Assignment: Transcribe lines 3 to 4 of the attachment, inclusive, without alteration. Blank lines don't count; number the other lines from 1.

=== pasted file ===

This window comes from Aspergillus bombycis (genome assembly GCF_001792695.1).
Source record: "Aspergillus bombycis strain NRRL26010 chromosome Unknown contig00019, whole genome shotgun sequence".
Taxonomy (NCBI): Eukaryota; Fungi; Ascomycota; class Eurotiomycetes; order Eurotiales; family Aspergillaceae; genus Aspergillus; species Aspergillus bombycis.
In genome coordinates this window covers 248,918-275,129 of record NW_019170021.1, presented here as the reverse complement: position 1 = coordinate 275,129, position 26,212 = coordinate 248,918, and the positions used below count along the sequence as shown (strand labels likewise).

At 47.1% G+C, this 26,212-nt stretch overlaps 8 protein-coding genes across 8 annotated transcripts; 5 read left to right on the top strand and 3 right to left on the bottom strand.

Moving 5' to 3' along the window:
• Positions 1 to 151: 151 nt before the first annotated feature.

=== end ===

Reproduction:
Taxonomy (NCBI): Eukaryota; Fungi; Ascomycota; class Eurotiomycetes; order Eurotiales; family Aspergillaceae; genus Aspergillus; species Aspergillus bombycis.
In genome coordinates this window covers 248,918-275,129 of record NW_019170021.1, presented here as the reverse complement: position 1 = coordinate 275,129, position 26,212 = coordinate 248,918, and the positions used below count along the sequence as shown (strand labels likewise).